The Securities and Exchange Commission continues to recognize the growing influence of the Internet on the mutual fund industry by giving investors greater access to financial information online.
Most recently, the SEC approved a proposal to require fund companies to send investors a short, two-page summary prospectus and post their full prospectuses online-and it appears that unlike when this was attempted 12 years ago, the industry is ready to embrace prospectus profiles.
This proposal could greatly reduce the enormous amount of printed materials mailed to investors and save the fund industry $300 million or more a year from the current $1 billion it spends on printing and shipping fees.
In 1995, a similar proposal was rejected by the industry because not enough people had access to the Internet and legal experts worried about disclosure laws.
All that has changed, as more than 88% of investors are now online and technologies like XBRL (extensible business reporting language) make it easy to search and compare data between funds.
"The core of the proposal is a concise, plain English summary of key information about a mutual fund's investment objectives and strategies, costs and risks, with more detailed information available both in paper and in a user-friendly online format," said Andrew J. Donohue, director of the SEC's division of investment management.
The two-page summary prospectus is intended to be a standalone document and will include information such as risk and return, the fund's investment objectives, strategies and costs, as well as information about the top 10 portfolio holdings and tax consequences. The short summary would encourage investors to go online for more information.
"The online information would be available in a progressively more detailed format so that investors could move from the summary to the particulars with the click of a mouse," said SEC Chairman Christopher Cox during a live webcast of the SEC's open meeting on the proposal. "This layered, webpage layout will let every customer obtain the level of detail they want."
"We're talking into the billions of dollars in savings, when you factor in printing, postage and handling costs," said Len Driscoll, vice president of product marketing at NewRiver.
Driscoll said almost all the information required for the summary is already contained in the current document and fund companies just need to organize that information into the first two pages.
"If all you're doing is reformatting what you're filing already, it shouldn't be that expensive" to comply with the new requirement, he said.
The average investor is expected to benefit the most from the change. Instead of wading through hundreds of pages of fund prospectuses and shareholder reports, an investor can go online and use hyperlinks to find exactly what they're looking for.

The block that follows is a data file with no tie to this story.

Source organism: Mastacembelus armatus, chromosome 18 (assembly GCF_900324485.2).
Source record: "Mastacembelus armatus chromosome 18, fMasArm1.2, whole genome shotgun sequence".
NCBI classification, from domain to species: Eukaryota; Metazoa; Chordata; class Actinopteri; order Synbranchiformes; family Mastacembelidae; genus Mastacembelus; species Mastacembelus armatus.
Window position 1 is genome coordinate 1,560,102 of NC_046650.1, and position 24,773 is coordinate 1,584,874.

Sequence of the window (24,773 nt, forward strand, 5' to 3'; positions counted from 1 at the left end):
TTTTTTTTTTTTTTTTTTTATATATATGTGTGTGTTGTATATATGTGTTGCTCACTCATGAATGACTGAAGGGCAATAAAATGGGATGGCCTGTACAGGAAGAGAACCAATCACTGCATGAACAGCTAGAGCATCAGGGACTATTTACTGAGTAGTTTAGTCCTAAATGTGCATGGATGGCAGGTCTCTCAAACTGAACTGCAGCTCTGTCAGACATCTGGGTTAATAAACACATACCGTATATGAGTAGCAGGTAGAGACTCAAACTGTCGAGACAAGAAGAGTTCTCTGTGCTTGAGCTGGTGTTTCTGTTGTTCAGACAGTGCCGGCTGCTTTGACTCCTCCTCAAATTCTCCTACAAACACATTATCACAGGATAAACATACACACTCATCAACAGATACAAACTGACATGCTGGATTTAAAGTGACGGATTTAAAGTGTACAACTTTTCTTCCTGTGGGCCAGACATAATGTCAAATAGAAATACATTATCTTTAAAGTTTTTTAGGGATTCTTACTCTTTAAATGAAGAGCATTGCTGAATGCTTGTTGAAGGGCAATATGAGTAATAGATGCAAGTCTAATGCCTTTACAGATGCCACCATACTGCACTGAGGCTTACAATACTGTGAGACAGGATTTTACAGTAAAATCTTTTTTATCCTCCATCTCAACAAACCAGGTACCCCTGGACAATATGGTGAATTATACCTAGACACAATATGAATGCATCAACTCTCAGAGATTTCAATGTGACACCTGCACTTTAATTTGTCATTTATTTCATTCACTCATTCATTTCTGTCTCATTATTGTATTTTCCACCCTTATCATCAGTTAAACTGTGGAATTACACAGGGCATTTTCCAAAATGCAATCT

Cox is trying to get the SEC to transform its vast electronic filings into an interactive database using the globally standardized business reporting language XBRL.
Instead of treating information as a block of text like a PDF page, XBRL gives each individual item its own identifying tag. These tags are computer readable, making it very easy to search, analyze and compare tags.
"The main benefit to using XBRL is that all funds would have to standardize the way they report to investors," said Mark Bolgiano, president and CEO of XBRL.US.
A single viewer could use the software to compare data from any fund company in the world, regardless of the language or accounting standard, and they wouldn't have to retype essential numbers into a spreadsheet, he said.
"XBRL is a global standard," Bolgiano said. "Everyone is using it. It makes crossing borders a lot easier."
XBRL also greatly increases the speed of handling of financial data, reduces the chance of error and allows automatic checking of information, he said.
The Investment Company Institute, which represents the $12 trillion mutual fund industry, applauded the SEC vote.
"The Commission and its staff, under the leadership of Chairman Christopher Cox, have recognized that mutual fund investors overwhelmingly prefer information that is concise, straightforward, and focused on the issues most important to them," said ICI President Paul Schott Stevens in a release. "Further, the Commission's proposal reflects the power of the Internet to provide more detailed information to investors in a convenient way."
Other industry leaders also praised the SEC proposal.
"Research shows that Internet usage by mutual fund investors has increased dramatically in recent years," said Martin L. Flanagan, president and CEO of Invesco, parent company of AIM Investments. "We support the SEC's proposal to embrace and champion the many virtues of the Internet as a primary vehicle of disclosure for investors. The proposal, in its current form, underscores our core belief that shareholders will benefit from simplified access to essential information."
John V. Murphy, chairman and CEO of OppenheimerFunds, said the proposed short-form prospectus, coupled with the Internet disclosure, is an improved approach over the current rule and previous proposals.
"We commend the Commission, under the leadership of chairman Christopher Cox, for taking this important step," Murphy said.
"This is probably the most sweeping change to disclosure that's ever been proposed," Driscoll added. "Currently you can't compare one fund to another. This new technology will allow for apples-to-apples comparison."
"We're excited the SEC is taking the first step," he said, "and we would like to see the proposed rule posted to the SEC's website so we can get into the details."
The proposed rule was not posted as of press time. Once it is posted, the public will have 90 days to provide comments. The SEC will review public comments on the proposal before making its final decision.
(c) 2007 Money Management Executive and SourceMedia, Inc. All Rights Reserved.